Before we went on holiday in March, we had to get our spare room ready for guests, as a friend of mine from work was staying in our house to look after it and our cats while we were away. In preparation, mainly it involved transforming the room of shame into a more organised and pleasant environment, but we also bought a new guest bed with more storage so that there wasn’t piles of spare duvets and covers all over the place.
It is a Hemnes day bed from IKEA, accessorised with a patchwork quilt that we won in a raffle (I love how colourful it is), and some large floor cushions that we acquired from some previous tenants of the very first flat we lived in together and that I covered in shaggy fur.
My only work surface in said crafting room however is a desk that usually has my sewing machine on it along with a little old 14″ CRT TV that I like to use to watch various random DVDs while crafting (period dramas being a favourite, although have been watching a bit of Kill Bill this week). It’s not a massive surface (even without the sewing machine), and the floor is very uneven, with gaps between the floorboards, so also not really lending itself to laying out and cutting patterns.
So I came up with a plan. A plan to rectify the situation.
The bed has a raised back part, and sides, so I decided to make a surface that would rest on top of this, which would make it at just about the right height, and give a quite large surface to work on.
The main surface is made up of a piece of 8mm MDF, cut to size in B&Q (the dimensions of the top of the bed, plus extra to allow for batons). We went for this thickness to try and keep the weight of it down, but with this thickness there is a bit of a bend in the middle.
The surface would be supported at the back and sides by resting on the raised back and sides of the bed, but to support the front edge and prevent it from sagging in the middle, we attached a wooden baton across the front. We also then attached wooden batons to the sides to stop it slipping around.
They are screwed together from the top, so currently you can see the tops of the screws. I am thinking about whether to fill them in and perhaps paint the surface, or cover it in fabric to assist in laying out fabric to cut, but for the moment I shall leave it as is.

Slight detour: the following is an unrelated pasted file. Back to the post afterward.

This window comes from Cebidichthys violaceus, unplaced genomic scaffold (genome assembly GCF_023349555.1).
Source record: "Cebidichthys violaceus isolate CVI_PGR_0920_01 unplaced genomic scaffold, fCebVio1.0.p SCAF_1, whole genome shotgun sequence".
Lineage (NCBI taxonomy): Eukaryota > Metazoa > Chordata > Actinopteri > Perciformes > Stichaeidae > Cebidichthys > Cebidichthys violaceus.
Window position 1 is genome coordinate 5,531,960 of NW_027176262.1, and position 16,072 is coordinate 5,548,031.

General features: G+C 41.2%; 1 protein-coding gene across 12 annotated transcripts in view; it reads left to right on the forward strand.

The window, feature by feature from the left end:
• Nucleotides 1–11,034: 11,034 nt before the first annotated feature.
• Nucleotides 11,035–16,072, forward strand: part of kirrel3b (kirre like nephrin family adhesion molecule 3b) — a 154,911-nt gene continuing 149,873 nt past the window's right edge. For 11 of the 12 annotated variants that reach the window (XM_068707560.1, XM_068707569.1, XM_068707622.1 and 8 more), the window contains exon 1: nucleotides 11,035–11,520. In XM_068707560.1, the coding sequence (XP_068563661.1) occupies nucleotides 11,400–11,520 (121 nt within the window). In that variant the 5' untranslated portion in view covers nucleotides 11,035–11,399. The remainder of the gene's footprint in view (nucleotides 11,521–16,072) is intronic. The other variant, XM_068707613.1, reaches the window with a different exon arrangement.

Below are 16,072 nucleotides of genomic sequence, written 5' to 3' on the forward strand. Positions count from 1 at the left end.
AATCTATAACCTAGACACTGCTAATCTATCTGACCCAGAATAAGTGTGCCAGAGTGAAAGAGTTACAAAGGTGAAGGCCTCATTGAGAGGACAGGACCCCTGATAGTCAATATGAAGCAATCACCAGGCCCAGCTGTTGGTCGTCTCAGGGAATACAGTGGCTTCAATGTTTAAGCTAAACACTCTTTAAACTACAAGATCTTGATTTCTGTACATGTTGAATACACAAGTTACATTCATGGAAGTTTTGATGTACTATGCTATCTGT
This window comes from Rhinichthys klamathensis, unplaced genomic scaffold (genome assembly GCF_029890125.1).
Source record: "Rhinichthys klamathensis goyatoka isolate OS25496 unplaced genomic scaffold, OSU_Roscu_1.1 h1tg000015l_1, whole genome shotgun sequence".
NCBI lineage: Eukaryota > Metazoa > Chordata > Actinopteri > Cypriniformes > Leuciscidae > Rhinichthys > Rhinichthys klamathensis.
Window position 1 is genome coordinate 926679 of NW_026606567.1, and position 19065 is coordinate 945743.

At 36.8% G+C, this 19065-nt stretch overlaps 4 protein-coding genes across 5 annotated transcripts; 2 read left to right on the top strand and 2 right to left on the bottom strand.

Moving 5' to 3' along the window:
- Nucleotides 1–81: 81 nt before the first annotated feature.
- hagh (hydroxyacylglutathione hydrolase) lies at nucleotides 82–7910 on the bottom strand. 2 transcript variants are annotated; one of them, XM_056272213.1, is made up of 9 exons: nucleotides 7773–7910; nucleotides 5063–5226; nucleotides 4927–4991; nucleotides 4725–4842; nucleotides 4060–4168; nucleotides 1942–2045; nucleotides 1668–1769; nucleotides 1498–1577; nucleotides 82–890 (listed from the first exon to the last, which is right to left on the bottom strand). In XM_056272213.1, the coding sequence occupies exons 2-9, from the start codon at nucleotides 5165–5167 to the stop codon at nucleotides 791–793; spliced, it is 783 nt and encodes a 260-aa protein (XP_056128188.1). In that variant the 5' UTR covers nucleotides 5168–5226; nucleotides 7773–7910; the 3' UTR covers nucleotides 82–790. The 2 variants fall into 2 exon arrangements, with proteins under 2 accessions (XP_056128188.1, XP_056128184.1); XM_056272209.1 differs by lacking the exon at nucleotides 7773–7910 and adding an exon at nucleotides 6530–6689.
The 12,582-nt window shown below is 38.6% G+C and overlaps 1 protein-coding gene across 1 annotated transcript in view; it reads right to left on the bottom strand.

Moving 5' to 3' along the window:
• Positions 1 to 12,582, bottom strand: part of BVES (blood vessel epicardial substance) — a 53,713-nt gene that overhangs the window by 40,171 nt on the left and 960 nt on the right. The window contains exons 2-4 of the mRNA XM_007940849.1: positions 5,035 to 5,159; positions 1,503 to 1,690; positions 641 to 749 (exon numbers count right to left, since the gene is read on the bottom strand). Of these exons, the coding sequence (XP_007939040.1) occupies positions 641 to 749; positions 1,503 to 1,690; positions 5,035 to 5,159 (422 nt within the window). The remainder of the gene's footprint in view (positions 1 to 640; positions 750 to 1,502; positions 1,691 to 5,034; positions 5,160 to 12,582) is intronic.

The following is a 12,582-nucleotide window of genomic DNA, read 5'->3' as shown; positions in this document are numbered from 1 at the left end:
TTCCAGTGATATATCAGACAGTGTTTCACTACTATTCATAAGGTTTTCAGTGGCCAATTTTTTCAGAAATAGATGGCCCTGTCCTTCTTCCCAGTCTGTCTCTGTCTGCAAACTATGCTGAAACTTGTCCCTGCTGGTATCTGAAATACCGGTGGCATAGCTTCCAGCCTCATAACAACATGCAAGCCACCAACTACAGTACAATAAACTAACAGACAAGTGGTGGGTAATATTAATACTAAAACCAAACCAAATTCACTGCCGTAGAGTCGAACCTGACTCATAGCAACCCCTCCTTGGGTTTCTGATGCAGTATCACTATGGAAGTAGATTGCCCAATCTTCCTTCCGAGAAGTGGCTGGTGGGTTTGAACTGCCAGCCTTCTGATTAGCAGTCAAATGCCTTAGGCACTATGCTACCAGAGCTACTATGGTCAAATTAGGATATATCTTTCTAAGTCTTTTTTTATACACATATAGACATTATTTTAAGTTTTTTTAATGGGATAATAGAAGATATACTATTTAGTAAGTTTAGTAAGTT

Technical support and nagging provided by Mr M.
I lined the edges/ batons with some leftovers strips of towelling material that I had so that it wouldn’t mark the bed.
It is done and ready for action! Although I think I could do with some lights over there too, perhaps some that clip onto the sides.
When not in use it can be stored behind the bed against the wall, with the cushions back in place you wouldn’t even know it was there:
am impressed .Well done Andrew, Lindsay
I have been trying it out and am loving it. Think I need some lights though.
Genius Lindsay! Looks great! How very pretty and practical.
(What kind of a raffle gives patchwork quilt away? 😉 )
The good kind! 😉
Hi. I am about to do exactly this. Any tips after living with it for a while? Thanks!!
Umm, pad the back edge too, I am always worried I am going to scrape the wall!
Other than that, I use it a lot and it has been really useful and I love it!
Hi! What an awesome thing! I googled to see if anyone had done it with the hemnes day bed…i am also sharing a crafting area with the bedroom. I dont see a material list and sizes. Did you write down your process at all? I want to know everything. (Rubs hands greedily). Brilliant. Nice work.